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In a project of mine, I'm writing a wrapper for std::vector. I'm doing this because I am using homogeneous coordinates and for some operations it's just easier to temporarily 'forget' the fourth coordinate.

Now I stumbled upon a problem. I have loads of assignments like the following:

    Vector v;
    v(0) = 5;
    v(1) = 6;

and so on. I also want to do the following:

   double x;
   x = v(0);

For that last thing, I can overload the () operator, but how would implement the first thing? (the zero and one being an index).

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It sounds like there's little reason to use std::vector at all in your case. Despite its name, it has nothing to do with the vectors used in geometry or computer graphics. –  jalf Aug 2 '11 at 21:32

4 Answers 4

up vote 5 down vote accepted

Just return reference.

class Vector
  int data[4];
  int & operator() (int index) { return data[index]; }
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Don't forget a const overload. –  templatetypedef Aug 2 '11 at 21:25
Thanks a lot, I discovered it myself a minute ago. Seems I tried everything but missed this. Ah well, thanks a lot! –  KWyckmans Aug 2 '11 at 21:45

Return a non-const reference to the element to be modified.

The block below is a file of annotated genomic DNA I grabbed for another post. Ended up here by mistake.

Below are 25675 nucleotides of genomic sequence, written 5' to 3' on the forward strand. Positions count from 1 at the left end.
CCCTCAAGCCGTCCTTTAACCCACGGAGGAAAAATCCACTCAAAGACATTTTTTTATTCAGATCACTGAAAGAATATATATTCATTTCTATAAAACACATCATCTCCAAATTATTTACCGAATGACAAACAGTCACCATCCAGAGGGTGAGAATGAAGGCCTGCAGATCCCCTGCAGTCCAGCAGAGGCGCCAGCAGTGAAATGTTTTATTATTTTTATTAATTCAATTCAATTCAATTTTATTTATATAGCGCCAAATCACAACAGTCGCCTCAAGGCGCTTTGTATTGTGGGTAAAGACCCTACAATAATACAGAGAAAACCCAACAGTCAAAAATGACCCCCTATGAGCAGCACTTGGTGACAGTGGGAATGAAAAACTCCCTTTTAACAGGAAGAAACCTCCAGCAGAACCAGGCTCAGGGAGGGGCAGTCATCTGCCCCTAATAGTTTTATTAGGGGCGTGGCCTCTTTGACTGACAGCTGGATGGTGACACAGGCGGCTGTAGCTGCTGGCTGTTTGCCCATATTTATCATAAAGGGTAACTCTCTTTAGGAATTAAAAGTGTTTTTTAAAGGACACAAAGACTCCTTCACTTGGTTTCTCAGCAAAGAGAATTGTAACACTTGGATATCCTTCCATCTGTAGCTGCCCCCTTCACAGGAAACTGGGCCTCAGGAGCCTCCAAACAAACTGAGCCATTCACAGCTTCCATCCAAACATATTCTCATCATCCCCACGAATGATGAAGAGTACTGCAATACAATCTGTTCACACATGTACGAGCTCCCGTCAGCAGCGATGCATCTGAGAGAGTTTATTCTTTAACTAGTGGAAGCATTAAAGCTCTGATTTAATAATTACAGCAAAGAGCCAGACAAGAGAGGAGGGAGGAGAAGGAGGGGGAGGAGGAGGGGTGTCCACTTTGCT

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Two things-

  1. You should probably be overloading operator[] to do this rather than operator(), since it's the more natural operator here. operator() is used to create function objects, while operator[] is the operator meaning "pick out the element at this position."

  2. You can support assignment to the result of operator[] / operator() by having the function return a reference to the value that should be written to. As a simple example, here's some code that represents a class wrapping a raw array:

(code here:)

class Array {
    int& operator[] (unsigned index);
    int  operator[] (unsigned index) const;

    int array[137];

int& Array::operator[] (unsigned index) {
    return array[index];
int Array::operator[] (unsigned index) const {
    return array[index];

The second of these functions is a const overload so you can have const Array read but not write values.

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Yeah, when I was writing this code I was thinking about the c++faqslite explanation why you should use () instead of [] for a matrix. –  KWyckmans Aug 2 '11 at 21:48

In the standard libraries, such things are implemented by having operator() (well, actually usually operator[]) return type double &. By returning a reference to a double, you can assign to or from it.

However, are you sure you want to wrap this around std::vector? This class is not a vector in the mathematical sense; it's much like a Java ArrayList, and so not at all efficient for small structures. Usually when I'm writing my own vector classes I'm planning on having lots of them around, so I implement a class from scratch on top of a static array.

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Hmm, you make a valid point. I'll think about it. –  KWyckmans Aug 2 '11 at 21:47

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